Google Books limited to “common legal heritage”
On November 13, 2009, the parties in the Google Book litigation filed an Amended Settlement Agreement and a motion for preliminary approval of the amended settlement with the District Court. The amended agreement is available here. Elinor Mills at CNET has a good summary of the revised agreement.
The most significant change appears to be the narrowing of the scope of out-of-print works. The revised settlement is limited to U.S. works registered with the Copyright Office and non-U.S. works registered with the U.S. Copyright Office, or published in Canada, the United Kingdom or Australia. According to Google’s FAQ, “After hearing feedback from foreign rightsholders, the plaintiffs decided to narrow the class to include countries with a common legal heritage and similar book industry practices.” To sweeten the deal for Australia, Canada and the UK, their publishers and authors will have their own representation on the board of the rights registry which oversees the settlement.
The Financial Times reports that 95 per cent of all foreign works will no longer be included in Google’s digital book archive. Google will have to find a way of working with international rightsholder organizations to broaden the reach of their database.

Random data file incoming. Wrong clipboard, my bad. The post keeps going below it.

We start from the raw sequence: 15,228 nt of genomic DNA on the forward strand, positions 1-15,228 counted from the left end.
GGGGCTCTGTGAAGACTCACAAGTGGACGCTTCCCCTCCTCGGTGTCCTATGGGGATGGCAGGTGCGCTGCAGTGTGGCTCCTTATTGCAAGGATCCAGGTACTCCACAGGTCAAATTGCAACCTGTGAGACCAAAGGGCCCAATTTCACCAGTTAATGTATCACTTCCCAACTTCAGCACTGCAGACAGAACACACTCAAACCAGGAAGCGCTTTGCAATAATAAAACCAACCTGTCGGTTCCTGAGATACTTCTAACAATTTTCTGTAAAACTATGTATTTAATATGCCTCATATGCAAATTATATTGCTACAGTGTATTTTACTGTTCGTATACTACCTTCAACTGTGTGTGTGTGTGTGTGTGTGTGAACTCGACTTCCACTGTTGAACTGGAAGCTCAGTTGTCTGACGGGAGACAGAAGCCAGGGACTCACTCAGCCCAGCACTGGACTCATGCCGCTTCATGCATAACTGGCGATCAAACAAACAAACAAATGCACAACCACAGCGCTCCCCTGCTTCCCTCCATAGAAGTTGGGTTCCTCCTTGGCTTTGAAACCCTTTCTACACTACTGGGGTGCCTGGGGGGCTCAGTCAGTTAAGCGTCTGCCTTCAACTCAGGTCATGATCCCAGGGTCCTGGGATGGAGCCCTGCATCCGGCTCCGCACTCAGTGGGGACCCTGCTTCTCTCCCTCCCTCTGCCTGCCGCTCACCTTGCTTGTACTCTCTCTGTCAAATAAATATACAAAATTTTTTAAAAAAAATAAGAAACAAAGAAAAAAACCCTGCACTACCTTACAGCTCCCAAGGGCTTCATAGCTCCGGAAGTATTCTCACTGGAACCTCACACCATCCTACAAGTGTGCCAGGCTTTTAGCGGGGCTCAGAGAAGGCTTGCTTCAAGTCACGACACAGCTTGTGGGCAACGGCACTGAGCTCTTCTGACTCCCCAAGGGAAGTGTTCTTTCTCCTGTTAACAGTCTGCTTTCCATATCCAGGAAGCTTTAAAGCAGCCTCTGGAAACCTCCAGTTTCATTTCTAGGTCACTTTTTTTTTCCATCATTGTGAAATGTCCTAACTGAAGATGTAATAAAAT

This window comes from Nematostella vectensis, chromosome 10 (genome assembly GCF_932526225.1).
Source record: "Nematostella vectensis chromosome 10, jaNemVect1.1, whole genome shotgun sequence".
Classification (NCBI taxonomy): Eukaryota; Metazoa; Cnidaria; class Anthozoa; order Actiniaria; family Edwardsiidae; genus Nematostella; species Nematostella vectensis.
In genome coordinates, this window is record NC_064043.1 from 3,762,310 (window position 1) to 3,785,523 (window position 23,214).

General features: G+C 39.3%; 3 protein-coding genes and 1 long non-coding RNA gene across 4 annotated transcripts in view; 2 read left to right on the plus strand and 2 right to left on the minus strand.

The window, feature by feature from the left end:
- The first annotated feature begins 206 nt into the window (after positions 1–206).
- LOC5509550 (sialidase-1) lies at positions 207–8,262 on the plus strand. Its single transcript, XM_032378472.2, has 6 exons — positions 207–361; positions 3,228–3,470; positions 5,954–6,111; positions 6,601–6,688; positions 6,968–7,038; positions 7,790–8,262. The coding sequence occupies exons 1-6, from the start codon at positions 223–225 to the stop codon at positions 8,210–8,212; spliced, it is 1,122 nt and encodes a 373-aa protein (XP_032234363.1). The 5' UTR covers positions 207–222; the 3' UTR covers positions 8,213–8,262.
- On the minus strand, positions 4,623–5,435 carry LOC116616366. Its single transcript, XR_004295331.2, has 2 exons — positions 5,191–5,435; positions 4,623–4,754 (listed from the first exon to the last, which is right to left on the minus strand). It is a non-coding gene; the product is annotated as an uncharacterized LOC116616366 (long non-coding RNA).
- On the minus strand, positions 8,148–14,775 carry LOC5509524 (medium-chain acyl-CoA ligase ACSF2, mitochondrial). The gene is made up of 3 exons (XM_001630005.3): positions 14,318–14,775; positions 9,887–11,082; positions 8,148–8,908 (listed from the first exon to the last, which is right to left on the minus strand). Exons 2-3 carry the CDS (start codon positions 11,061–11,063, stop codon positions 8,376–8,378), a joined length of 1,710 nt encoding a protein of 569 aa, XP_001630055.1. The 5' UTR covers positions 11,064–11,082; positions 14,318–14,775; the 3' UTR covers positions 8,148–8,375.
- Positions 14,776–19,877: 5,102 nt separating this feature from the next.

As predicted, the revised agreement now includes greater protections for rights holders who cannot be traced before a book is scanned and made available online. Money derived from orphan works will be held for 10 years and unclaimed funds will now be distributed to charities in Australia, Canada, the UK and the US. Under the previous version of the Settlement, the Registry actually benefited from failing to locate the relevant copyright owners.
The agreement does not do anything to extend the orphan works license to Google’s competitors, that will still require legislative intervention. However the most favored nation clause which diminished the Registry’s incentives to deal with third parties if and when that legislation is forthcoming has been deleted from the agreement.
There are other significant changes worth mentioning, but they will have to wait for another day.